Samsung Galaxy Tab S 10.5 Review



Samsung just can’t get enough of itself it seems. First, it was the humble Galaxy Tab line that brought them into the tablet segment, then soon after that, the Galaxy Note family came screaming onto the scene with a healthy productivity element. Very recently, we saw an even more enhanced productivity line of tablets in the Galaxy Tab/Note Pro family. Are you confused yet? Well, hold onto your frazzled brains because there Samsung introduced yet another line on top of all that – the Galaxy Tab S. 

Whereas the 8.4-inch version of the Galaxy Tab S aims to contend with the likes of the more compact-sized 8-inch segment of tablets, the Galaxy Tab S 10.5 is setting its sights on those fuller-sized offerings – like the iPad Air. Previously, the only other tablet to feature a Super AMOLED display was the Galaxy Tab 7.7 from 2010. After a long absence, Samsung is bringing back the display technology in a large scale with this tablet. However, can that be enough to offset the competition?

The package contains:
  • Wall charger
  • microUSB cable
  • Get Started Guides


Not surprisingly, it borrows some of the Galaxy S5’s design language.

Looking at it from the front, we’re even hard pressed to notice any major differences between this and the design of Sammy’s last effort in the Galaxy Tab Pro 10.1. Technically speaking, it’s longer and wider, but they’ve managed to reduce its thinness and weight to an impressive 0.26 inches (6.6 mm) and 16.47 ounces (467 grams) respectively. To tell you the truth, though, it’s pretty unnoticeable that the Galaxy Tab S 10.5 has a larger overall footprint, seeing that it easily matches the confines of many 10-inch sized tablets.The design language of the tablet doesn’t surprise us in the smallest bit, since it borrows many of the Galaxy S5’s design characteristics – like the dimpled patterned design of its casing. Yes, it’s still comprised mostly out of plastic, accented by a metal-like trim bezel, so the design isn’t a fresh or evolutionary one. Rather, for a tablet aimed to be a “premium” offering, it’s still lacking the necessary housing materials and solid foundation to elevate its construction to the same level of the iPad Air or Sony Xperia Z2 Tablet for example.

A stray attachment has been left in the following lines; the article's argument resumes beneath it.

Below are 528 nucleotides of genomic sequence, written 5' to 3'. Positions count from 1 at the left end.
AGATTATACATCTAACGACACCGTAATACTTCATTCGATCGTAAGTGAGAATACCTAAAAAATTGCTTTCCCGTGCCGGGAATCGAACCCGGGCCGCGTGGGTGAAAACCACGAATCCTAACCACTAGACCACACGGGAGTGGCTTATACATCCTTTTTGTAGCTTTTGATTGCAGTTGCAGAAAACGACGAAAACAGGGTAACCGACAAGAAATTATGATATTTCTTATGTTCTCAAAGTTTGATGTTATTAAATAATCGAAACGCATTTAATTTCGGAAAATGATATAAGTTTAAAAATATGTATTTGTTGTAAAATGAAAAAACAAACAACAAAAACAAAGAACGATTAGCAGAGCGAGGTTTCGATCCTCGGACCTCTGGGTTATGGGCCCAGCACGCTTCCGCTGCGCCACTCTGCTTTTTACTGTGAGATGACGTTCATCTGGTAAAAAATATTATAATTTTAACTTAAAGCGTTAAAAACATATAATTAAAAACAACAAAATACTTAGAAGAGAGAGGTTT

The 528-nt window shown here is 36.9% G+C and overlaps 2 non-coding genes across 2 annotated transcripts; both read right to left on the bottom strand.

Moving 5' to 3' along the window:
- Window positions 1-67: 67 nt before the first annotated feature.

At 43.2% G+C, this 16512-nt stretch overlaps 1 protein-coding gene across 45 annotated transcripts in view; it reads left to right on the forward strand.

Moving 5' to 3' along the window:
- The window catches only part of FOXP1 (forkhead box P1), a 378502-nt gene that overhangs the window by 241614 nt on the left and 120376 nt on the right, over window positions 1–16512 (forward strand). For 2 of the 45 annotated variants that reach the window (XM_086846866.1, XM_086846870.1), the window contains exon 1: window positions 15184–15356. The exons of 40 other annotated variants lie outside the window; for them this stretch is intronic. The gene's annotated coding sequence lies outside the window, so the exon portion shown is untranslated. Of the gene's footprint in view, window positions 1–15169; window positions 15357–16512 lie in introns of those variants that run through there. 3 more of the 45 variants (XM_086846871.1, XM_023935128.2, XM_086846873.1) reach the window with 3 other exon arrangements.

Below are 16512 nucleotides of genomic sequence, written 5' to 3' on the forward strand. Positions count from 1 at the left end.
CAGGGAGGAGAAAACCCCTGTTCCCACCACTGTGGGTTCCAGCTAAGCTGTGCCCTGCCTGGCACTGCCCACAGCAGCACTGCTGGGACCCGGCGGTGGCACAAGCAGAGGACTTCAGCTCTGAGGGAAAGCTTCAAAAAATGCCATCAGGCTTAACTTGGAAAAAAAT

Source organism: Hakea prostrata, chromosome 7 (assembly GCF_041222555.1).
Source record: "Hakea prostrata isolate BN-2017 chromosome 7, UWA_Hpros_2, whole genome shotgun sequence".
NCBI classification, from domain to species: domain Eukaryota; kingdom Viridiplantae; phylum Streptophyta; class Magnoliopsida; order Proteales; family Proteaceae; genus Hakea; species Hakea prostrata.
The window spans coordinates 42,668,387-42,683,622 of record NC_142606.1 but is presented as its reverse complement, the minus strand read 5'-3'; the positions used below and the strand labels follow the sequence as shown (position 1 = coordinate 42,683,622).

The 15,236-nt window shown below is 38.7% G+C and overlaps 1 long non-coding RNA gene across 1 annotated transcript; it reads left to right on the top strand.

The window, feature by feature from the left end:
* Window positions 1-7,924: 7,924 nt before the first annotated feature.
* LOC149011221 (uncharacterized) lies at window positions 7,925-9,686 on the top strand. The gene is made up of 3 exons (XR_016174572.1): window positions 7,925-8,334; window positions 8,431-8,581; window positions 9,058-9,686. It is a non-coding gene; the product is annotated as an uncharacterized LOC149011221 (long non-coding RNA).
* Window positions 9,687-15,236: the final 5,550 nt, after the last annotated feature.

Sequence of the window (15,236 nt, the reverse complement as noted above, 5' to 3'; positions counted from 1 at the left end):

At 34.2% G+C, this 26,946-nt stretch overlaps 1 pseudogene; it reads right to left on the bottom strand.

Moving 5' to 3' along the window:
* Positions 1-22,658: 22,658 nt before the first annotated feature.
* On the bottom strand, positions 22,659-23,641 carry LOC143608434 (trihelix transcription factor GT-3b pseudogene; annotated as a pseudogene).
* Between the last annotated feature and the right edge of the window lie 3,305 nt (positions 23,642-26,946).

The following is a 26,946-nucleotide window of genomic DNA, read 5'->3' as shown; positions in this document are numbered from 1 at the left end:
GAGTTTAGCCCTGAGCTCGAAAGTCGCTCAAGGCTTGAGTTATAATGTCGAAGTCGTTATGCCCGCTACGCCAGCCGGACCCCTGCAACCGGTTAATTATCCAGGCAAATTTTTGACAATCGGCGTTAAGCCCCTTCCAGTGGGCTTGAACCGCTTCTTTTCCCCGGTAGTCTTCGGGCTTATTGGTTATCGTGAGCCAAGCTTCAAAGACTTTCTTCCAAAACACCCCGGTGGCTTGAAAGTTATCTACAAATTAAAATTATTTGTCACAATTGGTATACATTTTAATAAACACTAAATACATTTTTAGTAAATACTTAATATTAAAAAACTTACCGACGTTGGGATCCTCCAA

Unlike the Galaxy Tab S 8.4, which is designed for operating in portrait mode, the Galaxy Tab S 10.5 is obviously meant to be used mostly in landscape – so two-handed operation is ideal. In typical fashion, its sides are adorned by the usual suspect of ports and buttons, which are the IR blaster, power button, volume controls, two speakers, microSD slot, microphone, 3.5mm headset jack, and microUSB 2.0 port.

Better yet, it also receives the same biometric finger print sensor found with the Galaxy S5 – adding yet another security measure into the mix. Naturally, its implementation isn’t as seamless or accurate as Apple’s Touch ID sensor in the iPhone 5s, seeing that we constantly find ourselves having to slowly swipe over the home button for it to properly register. Despite that, we appreciate that it’s here nonetheless.

Lastly, there’s an 8-megapixel camera with LED flash placed in the rear of the tablet.


To date, this is the largest sized Super AMOLED panel commercially used by a mainstream tablet. And boy it doesn’t disappoint!

Previous to the announcement of Sammy’s new Galaxy Tab S line, the Galaxy Tab 7.7 from 2011 featured the largest Super AMOLED panel in a tablet. Well people, the record is now being smashed by the Galaxy Tab S 10.5, seeing that it packs a beautiful 10.5-inch 2560 x 1600 Super AMOLED display. Indeed, the resolution is outstanding by itself, but we can’t forget that it was achieved by Sammy’s own Galaxy Pro line of tablets. Nevertheless, the details are sharp, clear, and plentiful!

Circling back to the focal point of the tablet, its gorgeous Super AMOLED display, our eyes instantly become wide open the moment its piercing iridescence comes into view. This time around, Sammy provides three viewing modes with the display – AMOLED cinema, AMOLED photo, and basic, resulting in really different color reproduction. We have to say we are pleasantly surprised by the “basic” display mode, which enables the screen to produce almost spot-on accurate colors – something that no AMOLED screen has done to date, including those of the Note 3 and Galaxy S5, whose color reproduction remains far off from the accurate visuals found with the Basic mode of the Tab S series. Both color temperature (7050 K) and Delta E values (3.06 in grayscale and 2.38 in rgbcmy) are very close to their reference levels. Good job, Sammy! Meanwhile, the adaptive display option is supposed to optimize the screen’s color range, saturation, and sharpness to deliver more eye-catchy visuals, depending on the content that's being displayed. Moreover, the display continues to astound us with its very wide viewing angles, strong brightness output (395 nits), and overall great clarity. Don’t worry, the saturated goodness is a pleasant thing to admire!

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